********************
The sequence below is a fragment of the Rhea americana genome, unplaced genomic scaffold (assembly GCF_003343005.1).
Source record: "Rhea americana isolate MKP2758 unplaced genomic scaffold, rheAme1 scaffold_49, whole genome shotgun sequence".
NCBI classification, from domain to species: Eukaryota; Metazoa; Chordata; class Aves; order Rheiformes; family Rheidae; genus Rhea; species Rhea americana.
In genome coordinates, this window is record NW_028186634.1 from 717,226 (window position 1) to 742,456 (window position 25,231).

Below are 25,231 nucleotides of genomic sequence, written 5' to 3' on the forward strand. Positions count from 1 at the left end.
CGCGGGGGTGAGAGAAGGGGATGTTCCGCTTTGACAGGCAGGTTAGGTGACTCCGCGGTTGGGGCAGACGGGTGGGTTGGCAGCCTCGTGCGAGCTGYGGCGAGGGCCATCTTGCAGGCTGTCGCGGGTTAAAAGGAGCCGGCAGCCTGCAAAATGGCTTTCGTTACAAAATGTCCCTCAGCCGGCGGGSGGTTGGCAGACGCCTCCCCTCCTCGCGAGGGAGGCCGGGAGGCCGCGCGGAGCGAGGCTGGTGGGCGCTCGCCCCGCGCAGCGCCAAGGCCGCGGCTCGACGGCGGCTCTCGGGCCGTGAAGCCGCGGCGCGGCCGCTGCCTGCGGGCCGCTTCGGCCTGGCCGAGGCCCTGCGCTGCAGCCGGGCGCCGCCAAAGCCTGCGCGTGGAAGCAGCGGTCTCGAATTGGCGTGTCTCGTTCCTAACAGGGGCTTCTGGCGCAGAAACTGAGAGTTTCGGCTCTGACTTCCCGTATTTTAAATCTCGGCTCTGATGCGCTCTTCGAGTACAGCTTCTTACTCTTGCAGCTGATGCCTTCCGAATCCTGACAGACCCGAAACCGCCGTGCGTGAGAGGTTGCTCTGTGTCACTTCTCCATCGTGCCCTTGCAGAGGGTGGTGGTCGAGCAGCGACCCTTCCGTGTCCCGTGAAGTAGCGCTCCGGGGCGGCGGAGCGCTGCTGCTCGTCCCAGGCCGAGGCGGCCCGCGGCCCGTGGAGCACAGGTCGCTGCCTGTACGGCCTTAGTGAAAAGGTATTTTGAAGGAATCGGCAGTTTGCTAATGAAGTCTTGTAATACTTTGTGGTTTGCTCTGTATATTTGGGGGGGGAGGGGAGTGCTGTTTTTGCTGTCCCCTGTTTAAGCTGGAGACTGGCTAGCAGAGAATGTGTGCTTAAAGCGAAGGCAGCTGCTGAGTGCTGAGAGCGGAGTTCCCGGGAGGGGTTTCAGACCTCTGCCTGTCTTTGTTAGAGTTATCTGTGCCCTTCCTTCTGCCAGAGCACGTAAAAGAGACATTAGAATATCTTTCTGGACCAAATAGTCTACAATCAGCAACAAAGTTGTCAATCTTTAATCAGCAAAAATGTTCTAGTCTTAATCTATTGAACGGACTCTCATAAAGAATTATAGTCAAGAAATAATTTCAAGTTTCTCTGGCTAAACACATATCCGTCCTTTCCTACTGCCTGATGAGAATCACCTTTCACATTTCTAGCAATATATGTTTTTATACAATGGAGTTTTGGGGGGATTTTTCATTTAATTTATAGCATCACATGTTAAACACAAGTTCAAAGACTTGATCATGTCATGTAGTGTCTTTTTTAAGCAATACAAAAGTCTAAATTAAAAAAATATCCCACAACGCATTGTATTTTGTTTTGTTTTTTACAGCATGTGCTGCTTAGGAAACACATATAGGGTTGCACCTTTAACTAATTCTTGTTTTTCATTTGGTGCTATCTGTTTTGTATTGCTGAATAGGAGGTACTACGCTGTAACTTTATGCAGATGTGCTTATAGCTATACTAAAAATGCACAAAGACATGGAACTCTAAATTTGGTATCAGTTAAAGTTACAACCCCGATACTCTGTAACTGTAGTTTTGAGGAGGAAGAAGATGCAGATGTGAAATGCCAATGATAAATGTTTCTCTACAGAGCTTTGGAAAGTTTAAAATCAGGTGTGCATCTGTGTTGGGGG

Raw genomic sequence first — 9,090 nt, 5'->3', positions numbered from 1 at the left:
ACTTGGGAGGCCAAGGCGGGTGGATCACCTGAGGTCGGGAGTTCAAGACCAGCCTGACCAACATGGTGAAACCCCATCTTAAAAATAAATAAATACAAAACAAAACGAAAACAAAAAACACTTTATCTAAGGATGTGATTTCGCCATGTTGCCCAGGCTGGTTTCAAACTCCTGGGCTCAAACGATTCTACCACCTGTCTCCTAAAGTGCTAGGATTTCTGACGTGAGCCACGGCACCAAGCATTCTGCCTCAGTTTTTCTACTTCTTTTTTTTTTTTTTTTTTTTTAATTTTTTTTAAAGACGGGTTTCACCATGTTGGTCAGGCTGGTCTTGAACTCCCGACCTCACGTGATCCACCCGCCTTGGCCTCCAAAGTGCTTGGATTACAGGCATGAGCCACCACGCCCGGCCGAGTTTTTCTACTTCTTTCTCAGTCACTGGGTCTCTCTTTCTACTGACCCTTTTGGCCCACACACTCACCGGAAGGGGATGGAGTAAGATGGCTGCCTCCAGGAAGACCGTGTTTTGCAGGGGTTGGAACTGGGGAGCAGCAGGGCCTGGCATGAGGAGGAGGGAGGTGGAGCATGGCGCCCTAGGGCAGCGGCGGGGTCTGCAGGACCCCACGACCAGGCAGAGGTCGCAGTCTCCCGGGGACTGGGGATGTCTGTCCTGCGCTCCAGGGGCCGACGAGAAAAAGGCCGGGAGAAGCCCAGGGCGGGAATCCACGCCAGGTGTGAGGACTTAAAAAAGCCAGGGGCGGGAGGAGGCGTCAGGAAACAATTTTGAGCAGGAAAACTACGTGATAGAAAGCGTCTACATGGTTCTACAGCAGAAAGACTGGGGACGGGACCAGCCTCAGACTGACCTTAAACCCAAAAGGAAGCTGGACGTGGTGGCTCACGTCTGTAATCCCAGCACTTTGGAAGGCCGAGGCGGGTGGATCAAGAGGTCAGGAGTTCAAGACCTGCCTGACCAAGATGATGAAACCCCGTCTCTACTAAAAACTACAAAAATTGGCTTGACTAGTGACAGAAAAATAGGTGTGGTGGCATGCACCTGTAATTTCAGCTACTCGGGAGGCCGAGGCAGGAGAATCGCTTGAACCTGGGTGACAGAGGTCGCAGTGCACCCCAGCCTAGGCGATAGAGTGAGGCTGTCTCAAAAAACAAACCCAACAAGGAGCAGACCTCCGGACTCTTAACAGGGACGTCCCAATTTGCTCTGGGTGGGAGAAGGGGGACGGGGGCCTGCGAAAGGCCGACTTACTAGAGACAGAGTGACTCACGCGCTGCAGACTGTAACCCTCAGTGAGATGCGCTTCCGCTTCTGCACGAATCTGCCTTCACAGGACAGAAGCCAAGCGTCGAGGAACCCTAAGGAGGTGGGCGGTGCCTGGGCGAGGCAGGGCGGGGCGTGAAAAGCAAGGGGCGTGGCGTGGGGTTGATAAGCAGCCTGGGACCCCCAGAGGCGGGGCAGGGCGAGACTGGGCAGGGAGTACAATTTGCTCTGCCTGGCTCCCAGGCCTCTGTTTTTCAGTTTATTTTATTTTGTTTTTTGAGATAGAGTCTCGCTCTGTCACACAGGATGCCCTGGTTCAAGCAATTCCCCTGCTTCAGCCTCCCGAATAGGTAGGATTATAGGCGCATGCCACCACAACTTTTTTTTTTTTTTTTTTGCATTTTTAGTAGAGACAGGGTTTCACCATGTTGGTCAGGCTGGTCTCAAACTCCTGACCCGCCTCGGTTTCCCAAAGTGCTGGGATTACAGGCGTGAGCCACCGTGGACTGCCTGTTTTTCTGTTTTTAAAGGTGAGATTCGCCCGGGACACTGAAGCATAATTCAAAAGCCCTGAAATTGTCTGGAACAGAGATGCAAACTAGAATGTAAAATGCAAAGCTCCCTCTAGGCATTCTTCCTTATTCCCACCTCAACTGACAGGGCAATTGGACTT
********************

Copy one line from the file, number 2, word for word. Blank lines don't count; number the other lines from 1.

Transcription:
Source record: "Rhea americana isolate MKP2758 unplaced genomic scaffold, rheAme1 scaffold_49, whole genome shotgun sequence".